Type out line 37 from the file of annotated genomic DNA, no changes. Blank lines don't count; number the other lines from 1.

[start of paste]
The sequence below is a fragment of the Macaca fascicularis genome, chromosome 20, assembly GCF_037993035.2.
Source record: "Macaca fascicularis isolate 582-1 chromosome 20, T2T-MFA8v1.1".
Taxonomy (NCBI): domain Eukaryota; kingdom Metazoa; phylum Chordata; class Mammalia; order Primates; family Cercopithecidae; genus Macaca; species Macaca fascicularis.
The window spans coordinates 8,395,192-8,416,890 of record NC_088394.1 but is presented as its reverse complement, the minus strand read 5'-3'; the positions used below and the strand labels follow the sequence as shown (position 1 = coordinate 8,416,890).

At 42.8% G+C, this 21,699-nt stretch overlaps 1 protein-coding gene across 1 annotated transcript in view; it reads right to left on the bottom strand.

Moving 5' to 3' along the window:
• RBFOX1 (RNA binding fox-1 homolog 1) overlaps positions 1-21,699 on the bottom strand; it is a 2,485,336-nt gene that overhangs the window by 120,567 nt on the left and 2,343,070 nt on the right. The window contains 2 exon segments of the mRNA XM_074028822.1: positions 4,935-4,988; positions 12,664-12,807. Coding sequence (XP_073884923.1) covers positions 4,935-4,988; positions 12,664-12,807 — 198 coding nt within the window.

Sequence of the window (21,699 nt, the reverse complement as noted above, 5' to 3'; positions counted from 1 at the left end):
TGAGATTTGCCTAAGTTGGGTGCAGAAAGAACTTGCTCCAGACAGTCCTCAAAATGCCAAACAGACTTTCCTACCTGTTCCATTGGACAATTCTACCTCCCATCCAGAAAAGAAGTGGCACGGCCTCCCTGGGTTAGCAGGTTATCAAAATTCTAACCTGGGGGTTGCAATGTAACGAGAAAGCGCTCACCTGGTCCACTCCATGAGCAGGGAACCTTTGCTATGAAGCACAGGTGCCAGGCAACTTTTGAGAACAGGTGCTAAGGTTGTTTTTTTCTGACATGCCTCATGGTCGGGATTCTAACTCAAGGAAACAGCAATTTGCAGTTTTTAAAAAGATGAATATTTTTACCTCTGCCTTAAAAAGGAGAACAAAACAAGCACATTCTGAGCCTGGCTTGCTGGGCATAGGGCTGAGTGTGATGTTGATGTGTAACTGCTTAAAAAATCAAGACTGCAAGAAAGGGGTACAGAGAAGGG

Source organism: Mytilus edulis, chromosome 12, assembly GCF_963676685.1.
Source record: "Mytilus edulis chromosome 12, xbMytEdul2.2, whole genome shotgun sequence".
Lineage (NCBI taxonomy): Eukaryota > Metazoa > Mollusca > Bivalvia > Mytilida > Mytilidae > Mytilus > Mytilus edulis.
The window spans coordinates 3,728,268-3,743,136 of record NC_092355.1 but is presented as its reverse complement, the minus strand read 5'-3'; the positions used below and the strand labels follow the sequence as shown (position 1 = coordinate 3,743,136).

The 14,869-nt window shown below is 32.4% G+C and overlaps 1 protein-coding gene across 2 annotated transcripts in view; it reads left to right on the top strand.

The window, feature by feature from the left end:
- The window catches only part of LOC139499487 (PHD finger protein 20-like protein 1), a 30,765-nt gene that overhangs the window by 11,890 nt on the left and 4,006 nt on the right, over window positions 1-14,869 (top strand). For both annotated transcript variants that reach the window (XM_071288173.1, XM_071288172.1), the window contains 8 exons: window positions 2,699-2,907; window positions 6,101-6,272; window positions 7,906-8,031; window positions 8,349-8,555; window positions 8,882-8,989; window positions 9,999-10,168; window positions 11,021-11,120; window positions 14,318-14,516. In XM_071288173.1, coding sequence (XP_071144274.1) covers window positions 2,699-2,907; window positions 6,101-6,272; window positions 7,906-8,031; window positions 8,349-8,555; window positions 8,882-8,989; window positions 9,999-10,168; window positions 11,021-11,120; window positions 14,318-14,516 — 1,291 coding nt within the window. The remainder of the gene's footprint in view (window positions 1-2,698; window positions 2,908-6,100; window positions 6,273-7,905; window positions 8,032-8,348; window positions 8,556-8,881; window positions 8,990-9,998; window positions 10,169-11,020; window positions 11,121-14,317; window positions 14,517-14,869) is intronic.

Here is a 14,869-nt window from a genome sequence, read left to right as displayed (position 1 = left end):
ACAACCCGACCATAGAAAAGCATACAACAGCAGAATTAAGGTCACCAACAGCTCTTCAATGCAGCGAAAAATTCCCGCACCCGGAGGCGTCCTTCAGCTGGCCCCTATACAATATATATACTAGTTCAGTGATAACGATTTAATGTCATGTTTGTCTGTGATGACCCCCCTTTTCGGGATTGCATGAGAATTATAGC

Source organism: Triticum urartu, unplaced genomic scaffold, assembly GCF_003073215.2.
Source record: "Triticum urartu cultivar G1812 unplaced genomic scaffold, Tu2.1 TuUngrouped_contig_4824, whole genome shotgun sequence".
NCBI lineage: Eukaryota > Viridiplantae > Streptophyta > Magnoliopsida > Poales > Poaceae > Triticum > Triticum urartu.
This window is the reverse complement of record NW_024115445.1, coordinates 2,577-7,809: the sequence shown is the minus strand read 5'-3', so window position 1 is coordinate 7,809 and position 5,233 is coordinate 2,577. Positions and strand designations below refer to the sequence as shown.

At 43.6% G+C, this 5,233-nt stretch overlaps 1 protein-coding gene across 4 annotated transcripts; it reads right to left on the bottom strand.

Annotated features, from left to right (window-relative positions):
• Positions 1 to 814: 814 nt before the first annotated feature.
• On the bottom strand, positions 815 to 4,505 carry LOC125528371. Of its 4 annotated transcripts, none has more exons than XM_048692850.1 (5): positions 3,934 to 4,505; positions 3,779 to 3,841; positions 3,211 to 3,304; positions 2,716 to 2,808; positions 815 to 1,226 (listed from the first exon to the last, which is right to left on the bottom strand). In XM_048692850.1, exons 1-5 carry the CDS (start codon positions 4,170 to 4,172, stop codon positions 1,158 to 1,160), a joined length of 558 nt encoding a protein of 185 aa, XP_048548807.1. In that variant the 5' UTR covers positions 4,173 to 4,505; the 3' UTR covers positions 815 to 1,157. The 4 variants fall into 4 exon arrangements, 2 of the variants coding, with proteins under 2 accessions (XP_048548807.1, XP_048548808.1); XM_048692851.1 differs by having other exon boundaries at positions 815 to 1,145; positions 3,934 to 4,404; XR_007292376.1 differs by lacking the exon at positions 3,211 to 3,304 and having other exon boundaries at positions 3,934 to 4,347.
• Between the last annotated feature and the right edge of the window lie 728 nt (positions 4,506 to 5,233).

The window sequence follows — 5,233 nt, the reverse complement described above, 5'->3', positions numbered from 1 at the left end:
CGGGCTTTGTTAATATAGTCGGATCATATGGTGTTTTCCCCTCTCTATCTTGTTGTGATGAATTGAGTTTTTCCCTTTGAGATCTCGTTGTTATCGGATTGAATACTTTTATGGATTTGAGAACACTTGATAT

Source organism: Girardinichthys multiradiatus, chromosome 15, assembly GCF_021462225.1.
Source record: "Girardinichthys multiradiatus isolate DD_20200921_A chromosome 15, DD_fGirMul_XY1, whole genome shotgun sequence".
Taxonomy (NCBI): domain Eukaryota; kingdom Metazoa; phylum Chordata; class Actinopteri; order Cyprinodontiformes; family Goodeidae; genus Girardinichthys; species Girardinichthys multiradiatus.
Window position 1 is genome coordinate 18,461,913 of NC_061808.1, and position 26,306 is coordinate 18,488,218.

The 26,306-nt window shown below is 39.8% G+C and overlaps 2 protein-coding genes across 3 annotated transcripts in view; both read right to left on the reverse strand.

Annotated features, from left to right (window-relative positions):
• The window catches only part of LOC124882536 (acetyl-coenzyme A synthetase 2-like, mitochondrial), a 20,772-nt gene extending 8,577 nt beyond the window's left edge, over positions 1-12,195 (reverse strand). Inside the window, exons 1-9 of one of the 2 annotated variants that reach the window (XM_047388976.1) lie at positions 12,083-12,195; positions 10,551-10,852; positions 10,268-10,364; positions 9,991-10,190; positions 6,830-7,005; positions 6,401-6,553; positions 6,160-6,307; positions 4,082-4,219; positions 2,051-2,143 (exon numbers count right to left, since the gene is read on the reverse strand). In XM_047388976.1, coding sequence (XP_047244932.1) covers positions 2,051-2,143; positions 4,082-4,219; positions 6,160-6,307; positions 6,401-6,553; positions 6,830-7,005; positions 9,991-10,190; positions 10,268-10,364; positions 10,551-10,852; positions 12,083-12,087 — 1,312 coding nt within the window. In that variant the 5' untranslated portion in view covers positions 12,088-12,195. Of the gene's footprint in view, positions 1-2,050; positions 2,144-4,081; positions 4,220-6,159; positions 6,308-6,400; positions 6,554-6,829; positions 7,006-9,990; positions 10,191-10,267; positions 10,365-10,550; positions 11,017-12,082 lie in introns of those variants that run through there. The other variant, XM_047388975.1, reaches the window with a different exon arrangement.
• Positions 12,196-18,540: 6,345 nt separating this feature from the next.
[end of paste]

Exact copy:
• Positions 12,196-18,540: 6,345 nt separating this feature from the next.